Beowulf rules the Geats for fifty years. At around line 2210, the poem says that after the death of Hygelac and his son Heardred, Beowulf ruled well “for fifty winters, grew old and wise / as warden of the land.” For those fifty years, Beowulf lived an exemplary life; he behaved with honor, did not cut down a comrade who was drunk, and controlled his tremendous strength.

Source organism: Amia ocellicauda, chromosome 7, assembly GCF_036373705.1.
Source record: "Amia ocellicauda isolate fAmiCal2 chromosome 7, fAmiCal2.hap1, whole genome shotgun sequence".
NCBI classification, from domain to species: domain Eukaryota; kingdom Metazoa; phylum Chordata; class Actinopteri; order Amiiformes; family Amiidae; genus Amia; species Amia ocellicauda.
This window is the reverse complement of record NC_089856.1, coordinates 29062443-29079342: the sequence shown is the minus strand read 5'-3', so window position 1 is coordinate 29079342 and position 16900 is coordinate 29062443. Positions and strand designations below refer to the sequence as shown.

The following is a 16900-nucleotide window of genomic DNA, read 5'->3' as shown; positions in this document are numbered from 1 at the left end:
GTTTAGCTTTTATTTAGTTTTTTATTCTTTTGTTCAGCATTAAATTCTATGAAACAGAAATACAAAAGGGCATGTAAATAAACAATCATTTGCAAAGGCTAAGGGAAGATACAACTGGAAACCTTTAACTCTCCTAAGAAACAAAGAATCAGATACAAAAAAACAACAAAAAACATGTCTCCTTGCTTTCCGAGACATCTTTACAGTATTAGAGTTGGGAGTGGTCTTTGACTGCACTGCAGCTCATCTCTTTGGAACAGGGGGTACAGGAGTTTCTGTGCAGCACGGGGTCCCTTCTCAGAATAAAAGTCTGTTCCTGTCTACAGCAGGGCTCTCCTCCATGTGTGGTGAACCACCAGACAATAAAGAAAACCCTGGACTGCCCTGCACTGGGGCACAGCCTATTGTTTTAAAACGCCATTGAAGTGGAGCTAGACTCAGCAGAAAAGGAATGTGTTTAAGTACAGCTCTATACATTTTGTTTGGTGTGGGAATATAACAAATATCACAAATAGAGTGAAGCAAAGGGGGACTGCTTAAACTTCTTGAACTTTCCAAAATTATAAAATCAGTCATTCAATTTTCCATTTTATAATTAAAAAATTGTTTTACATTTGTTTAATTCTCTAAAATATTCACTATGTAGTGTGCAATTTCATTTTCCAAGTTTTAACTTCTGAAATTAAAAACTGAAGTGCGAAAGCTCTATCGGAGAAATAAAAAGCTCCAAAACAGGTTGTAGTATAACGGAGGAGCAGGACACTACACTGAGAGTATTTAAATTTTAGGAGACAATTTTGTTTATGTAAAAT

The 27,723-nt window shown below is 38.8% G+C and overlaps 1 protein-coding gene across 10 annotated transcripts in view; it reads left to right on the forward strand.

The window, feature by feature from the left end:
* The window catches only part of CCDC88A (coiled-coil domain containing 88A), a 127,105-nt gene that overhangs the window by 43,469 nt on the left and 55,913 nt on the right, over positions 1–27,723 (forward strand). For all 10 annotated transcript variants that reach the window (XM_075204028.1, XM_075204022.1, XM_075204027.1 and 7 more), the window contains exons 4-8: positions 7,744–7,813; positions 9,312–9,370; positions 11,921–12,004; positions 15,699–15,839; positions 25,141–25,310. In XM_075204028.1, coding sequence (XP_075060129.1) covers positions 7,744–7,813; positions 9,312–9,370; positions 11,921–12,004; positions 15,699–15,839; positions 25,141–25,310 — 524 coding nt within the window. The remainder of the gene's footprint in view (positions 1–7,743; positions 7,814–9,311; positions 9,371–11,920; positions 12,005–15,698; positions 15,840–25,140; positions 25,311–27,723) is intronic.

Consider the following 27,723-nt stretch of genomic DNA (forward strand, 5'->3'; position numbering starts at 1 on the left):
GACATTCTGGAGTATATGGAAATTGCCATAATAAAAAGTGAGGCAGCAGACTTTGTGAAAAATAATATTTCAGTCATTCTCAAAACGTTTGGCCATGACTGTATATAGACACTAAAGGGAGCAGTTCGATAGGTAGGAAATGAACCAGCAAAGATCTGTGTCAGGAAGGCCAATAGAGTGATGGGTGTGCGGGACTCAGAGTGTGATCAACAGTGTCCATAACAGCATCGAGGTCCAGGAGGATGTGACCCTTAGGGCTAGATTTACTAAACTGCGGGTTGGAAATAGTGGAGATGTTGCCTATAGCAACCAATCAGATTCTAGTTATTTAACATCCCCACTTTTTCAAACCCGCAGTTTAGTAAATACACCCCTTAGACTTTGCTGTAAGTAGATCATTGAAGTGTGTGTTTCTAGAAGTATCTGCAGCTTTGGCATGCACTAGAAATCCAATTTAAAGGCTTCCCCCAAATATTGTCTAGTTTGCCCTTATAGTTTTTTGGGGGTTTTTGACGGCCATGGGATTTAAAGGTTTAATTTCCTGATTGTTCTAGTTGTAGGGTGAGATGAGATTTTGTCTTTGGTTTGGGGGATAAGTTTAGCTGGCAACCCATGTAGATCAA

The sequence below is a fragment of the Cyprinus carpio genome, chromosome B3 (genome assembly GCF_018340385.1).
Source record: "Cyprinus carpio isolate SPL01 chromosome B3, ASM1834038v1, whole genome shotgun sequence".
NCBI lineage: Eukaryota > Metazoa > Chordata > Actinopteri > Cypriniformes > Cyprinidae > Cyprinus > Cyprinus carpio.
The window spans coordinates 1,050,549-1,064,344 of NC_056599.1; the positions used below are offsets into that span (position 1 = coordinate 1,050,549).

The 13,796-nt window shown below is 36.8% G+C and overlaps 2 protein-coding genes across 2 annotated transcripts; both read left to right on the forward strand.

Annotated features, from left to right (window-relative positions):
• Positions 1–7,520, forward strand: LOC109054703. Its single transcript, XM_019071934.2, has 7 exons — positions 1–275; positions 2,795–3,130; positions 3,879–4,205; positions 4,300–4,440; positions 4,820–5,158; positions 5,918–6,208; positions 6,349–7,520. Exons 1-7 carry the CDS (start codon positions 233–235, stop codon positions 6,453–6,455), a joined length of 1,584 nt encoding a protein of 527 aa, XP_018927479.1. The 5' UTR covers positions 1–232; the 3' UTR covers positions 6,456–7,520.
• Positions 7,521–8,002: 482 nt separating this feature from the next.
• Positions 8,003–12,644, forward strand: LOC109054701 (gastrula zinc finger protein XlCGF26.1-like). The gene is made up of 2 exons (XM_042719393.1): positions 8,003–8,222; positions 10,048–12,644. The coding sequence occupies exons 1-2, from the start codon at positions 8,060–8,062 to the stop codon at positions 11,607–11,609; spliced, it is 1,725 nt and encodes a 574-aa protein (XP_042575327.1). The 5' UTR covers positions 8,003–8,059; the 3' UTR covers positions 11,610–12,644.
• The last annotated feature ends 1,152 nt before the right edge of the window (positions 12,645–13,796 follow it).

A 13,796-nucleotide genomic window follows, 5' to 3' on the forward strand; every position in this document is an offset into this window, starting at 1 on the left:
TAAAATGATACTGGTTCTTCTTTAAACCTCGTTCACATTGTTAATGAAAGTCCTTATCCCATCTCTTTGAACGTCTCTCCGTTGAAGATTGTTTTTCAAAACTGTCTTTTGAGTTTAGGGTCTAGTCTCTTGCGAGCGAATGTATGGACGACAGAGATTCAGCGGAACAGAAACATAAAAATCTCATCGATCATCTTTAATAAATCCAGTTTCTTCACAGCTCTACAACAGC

It is after this protracted period of prosperity that Beowulf’s final challenge, the dragon, appears. Someone has broken into the dragon’s lair and stolen a jeweled goblet, enraging the dragon. The dragon lays waste to fortifications up and down the coast, and even destroys Beowulf's own throne room. Beowulf chooses not to raise an army to fight the dragon, figuring that he and eleven companions should be able to defeat the monster.